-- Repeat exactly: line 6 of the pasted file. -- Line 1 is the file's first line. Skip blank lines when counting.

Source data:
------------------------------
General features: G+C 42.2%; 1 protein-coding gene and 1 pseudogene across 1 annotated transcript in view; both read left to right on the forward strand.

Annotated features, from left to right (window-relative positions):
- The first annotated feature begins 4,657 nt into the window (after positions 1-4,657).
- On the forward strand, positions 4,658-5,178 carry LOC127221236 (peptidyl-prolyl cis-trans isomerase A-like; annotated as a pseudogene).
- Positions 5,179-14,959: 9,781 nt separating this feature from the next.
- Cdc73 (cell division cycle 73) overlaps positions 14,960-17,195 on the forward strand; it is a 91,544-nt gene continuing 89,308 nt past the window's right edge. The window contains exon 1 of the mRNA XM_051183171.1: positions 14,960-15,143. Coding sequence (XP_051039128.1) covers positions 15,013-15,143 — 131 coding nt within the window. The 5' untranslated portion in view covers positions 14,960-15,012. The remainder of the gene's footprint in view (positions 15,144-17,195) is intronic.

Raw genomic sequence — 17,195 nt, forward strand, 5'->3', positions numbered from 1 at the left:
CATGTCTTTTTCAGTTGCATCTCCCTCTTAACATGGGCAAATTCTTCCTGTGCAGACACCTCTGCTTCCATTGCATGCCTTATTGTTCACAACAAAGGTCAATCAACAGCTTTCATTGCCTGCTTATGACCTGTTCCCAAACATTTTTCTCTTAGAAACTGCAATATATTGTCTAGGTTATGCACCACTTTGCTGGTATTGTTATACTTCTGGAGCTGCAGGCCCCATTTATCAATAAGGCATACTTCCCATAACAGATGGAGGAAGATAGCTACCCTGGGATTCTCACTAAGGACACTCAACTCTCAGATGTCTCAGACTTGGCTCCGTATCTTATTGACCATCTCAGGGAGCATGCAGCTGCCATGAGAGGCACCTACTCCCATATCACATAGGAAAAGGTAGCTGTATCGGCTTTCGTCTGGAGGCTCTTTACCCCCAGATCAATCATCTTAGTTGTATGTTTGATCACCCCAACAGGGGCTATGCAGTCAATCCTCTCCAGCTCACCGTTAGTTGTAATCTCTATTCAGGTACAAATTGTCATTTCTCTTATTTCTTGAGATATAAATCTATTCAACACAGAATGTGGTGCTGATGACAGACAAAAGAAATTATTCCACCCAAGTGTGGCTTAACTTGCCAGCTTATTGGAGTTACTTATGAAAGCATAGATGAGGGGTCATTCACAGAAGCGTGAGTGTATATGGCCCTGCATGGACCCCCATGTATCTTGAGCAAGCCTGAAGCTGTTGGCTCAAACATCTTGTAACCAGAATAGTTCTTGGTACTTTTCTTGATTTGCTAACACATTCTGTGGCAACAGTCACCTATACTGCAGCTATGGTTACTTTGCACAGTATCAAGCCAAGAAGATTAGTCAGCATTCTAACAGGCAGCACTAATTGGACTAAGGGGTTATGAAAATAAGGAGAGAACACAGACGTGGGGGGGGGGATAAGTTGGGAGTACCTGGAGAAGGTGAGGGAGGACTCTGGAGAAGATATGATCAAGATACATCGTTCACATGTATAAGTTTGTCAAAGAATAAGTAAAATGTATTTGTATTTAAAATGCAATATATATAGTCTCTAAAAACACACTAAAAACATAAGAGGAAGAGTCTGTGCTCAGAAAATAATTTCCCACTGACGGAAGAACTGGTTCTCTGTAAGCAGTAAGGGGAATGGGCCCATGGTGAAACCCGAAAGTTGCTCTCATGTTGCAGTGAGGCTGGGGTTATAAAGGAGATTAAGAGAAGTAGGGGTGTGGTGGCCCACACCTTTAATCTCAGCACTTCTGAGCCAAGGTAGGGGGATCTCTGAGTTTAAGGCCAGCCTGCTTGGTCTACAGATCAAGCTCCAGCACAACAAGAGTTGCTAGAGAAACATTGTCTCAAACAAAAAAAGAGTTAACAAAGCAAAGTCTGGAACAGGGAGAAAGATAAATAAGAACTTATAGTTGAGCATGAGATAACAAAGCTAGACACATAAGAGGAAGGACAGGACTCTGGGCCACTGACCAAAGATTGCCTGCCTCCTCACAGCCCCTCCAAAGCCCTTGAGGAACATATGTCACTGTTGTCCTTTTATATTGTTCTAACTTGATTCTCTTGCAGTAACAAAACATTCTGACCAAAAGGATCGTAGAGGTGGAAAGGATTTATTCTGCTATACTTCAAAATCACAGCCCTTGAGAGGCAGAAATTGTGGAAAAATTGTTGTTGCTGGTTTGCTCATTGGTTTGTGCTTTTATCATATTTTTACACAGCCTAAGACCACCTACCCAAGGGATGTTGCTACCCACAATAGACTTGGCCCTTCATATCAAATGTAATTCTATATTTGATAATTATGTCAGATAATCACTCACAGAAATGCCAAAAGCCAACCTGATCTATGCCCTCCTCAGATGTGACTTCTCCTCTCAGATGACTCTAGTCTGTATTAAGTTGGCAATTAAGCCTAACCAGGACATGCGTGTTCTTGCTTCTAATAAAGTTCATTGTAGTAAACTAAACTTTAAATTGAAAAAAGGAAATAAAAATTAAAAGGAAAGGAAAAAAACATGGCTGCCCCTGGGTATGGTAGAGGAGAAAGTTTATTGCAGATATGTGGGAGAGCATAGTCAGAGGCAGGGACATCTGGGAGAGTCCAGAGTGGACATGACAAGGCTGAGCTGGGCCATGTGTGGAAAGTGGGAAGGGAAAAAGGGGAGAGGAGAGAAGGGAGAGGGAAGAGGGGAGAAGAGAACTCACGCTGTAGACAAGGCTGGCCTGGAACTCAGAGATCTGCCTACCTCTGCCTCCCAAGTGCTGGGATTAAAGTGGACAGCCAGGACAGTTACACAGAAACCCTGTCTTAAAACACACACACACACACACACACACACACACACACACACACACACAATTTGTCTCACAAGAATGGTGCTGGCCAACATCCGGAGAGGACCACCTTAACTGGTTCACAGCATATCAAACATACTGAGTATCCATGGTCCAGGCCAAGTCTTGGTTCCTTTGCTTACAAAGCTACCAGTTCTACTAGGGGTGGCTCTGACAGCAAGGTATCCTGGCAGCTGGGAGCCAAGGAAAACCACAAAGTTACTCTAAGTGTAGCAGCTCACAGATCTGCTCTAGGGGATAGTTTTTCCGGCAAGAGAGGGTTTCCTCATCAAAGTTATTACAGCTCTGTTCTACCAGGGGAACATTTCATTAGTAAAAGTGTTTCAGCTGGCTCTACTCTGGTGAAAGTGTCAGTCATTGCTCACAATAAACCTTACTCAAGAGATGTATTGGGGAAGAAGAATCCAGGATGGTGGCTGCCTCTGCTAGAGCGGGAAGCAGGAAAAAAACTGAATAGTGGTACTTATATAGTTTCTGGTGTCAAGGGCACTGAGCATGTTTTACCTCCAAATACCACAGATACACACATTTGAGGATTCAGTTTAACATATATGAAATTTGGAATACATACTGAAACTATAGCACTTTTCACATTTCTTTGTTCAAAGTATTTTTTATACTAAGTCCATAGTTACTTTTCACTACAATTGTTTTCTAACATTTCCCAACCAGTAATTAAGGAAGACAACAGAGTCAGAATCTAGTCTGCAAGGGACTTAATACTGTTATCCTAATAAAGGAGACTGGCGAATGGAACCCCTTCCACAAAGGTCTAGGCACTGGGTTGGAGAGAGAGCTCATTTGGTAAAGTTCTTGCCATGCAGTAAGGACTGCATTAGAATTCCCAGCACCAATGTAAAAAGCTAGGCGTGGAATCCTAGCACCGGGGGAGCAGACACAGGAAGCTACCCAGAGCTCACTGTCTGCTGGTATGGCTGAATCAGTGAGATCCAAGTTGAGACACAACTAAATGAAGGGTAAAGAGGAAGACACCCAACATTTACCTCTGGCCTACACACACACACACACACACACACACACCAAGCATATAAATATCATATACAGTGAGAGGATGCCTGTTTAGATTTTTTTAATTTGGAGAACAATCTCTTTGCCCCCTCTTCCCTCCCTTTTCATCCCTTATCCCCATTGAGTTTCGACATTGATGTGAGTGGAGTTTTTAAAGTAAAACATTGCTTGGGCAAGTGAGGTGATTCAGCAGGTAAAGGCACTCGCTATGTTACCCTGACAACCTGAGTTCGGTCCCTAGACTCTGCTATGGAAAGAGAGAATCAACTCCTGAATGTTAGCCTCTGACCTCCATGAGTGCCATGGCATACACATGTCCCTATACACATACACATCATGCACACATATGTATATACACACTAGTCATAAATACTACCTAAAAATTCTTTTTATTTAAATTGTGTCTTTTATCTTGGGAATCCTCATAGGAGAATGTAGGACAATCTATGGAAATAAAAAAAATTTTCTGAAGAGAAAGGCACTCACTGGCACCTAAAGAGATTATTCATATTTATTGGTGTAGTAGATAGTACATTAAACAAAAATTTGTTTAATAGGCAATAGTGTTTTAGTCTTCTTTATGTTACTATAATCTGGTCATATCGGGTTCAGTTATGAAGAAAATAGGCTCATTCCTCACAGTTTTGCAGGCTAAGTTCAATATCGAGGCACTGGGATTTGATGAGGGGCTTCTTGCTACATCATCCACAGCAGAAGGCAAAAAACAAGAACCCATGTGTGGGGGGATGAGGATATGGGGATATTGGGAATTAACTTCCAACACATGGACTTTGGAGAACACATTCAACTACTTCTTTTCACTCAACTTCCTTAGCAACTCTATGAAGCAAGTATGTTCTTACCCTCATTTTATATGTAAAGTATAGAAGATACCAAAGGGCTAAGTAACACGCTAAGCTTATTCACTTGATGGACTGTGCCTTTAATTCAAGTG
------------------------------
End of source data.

- Cdc73 (cell division cycle 73) overlaps positions 14,960-17,195 on the forward strand; it is a 91,544-nt gene continuing 89,308 nt past the window's right edge. The window contains exon 1 of the mRNA XM_051183171.1: positions 14,960-15,143. Coding sequence (XP_051039128.1) covers positions 15,013-15,143 — 131 coding nt within the window. The 5' untranslated portion in view covers positions 14,960-15,012. The remainder of the gene's footprint in view (positions 15,144-17,195) is intronic.